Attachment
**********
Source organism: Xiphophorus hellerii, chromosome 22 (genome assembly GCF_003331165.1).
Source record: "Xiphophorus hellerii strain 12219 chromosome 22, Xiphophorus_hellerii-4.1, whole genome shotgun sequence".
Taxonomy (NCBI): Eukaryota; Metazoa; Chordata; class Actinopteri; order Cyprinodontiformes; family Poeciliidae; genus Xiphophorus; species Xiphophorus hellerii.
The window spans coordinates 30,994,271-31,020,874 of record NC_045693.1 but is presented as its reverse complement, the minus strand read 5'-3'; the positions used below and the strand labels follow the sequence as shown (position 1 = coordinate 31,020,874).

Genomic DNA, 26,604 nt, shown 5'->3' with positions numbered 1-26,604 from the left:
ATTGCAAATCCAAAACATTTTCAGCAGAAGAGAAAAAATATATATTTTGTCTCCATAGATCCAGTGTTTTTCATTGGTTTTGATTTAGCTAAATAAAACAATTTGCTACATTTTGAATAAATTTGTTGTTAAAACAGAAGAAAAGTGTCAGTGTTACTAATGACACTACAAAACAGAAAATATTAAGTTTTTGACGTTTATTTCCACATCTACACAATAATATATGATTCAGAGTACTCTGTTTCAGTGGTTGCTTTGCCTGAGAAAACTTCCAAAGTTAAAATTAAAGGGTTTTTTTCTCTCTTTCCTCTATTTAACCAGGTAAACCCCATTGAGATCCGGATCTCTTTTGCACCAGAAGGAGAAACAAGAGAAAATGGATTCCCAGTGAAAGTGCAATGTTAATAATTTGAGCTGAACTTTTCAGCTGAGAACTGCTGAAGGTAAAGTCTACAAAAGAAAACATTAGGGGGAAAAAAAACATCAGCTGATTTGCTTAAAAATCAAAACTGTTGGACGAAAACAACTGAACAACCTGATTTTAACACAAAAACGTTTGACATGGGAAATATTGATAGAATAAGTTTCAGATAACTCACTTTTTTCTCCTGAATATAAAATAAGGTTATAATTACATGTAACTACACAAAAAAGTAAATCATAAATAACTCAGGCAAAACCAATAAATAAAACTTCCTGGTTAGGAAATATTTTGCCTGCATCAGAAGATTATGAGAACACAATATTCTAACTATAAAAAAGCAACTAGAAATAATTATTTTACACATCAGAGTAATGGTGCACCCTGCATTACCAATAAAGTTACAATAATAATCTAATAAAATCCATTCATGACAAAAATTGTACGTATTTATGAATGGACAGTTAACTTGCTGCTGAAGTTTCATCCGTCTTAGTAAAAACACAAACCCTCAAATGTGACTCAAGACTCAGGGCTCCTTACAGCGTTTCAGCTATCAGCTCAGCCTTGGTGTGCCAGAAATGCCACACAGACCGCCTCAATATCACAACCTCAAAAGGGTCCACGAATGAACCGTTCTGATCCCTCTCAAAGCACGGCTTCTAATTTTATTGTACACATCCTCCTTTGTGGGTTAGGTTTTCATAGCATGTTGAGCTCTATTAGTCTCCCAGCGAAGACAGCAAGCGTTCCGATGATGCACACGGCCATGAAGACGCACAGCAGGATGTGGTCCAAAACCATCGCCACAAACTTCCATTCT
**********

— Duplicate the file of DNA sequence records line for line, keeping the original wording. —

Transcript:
Source organism: Xiphophorus hellerii, chromosome 22 (genome assembly GCF_003331165.1).
Source record: "Xiphophorus hellerii strain 12219 chromosome 22, Xiphophorus_hellerii-4.1, whole genome shotgun sequence".
Taxonomy (NCBI): Eukaryota; Metazoa; Chordata; class Actinopteri; order Cyprinodontiformes; family Poeciliidae; genus Xiphophorus; species Xiphophorus hellerii.
The window spans coordinates 30,994,271-31,020,874 of record NC_045693.1 but is presented as its reverse complement, the minus strand read 5'-3'; the positions used below and the strand labels follow the sequence as shown (position 1 = coordinate 31,020,874).

Genomic DNA, 26,604 nt, shown 5'->3' with positions numbered 1-26,604 from the left:
ATTGCAAATCCAAAACATTTTCAGCAGAAGAGAAAAAATATATATTTTGTCTCCATAGATCCAGTGTTTTTCATTGGTTTTGATTTAGCTAAATAAAACAATTTGCTACATTTTGAATAAATTTGTTGTTAAAACAGAAGAAAAGTGTCAGTGTTACTAATGACACTACAAAACAGAAAATATTAAGTTTTTGACGTTTATTTCCACATCTACACAATAATATATGATTCAGAGTACTCTGTTTCAGTGGTTGCTTTGCCTGAGAAAACTTCCAAAGTTAAAATTAAAGGGTTTTTTTCTCTCTTTCCTCTATTTAACCAGGTAAACCCCATTGAGATCCGGATCTCTTTTGCACCAGAAGGAGAAACAAGAGAAAATGGATTCCCAGTGAAAGTGCAATGTTAATAATTTGAGCTGAACTTTTCAGCTGAGAACTGCTGAAGGTAAAGTCTACAAAAGAAAACATTAGGGGGAAAAAAAACATCAGCTGATTTGCTTAAAAATCAAAACTGTTGGACGAAAACAACTGAACAACCTGATTTTAACACAAAAACGTTTGACATGGGAAATATTGATAGAATAAGTTTCAGATAACTCACTTTTTTCTCCTGAATATAAAATAAGGTTATAATTACATGTAACTACACAAAAAAGTAAATCATAAATAACTCAGGCAAAACCAATAAATAAAACTTCCTGGTTAGGAAATATTTTGCCTGCATCAGAAGATTATGAGAACACAATATTCTAACTATAAAAAAGCAACTAGAAATAATTATTTTACACATCAGAGTAATGGTGCACCCTGCATTACCAATAAAGTTACAATAATAATCTAATAAAATCCATTCATGACAAAAATTGTACGTATTTATGAATGGACAGTTAACTTGCTGCTGAAGTTTCATCCGTCTTAGTAAAAACACAAACCCTCAAATGTGACTCAAGACTCAGGGCTCCTTACAGCGTTTCAGCTATCAGCTCAGCCTTGGTGTGCCAGAAATGCCACACAGACCGCCTCAATATCACAACCTCAAAAGGGTCCACGAATGAACCGTTCTGATCCCTCTCAAAGCACGGCTTCTAATTTTATTGTACACATCCTCCTTTGTGGGTTAGGTTTTCATAGCATGTTGAGCTCTATTAGTCTCCCAGCGAAGACAGCAAGCGTTCCGATGATGCACACGGCCATGAAGACGCACAGCAGGATGTGGTCCAAAACCATCGCCACAAACTTCCATTCT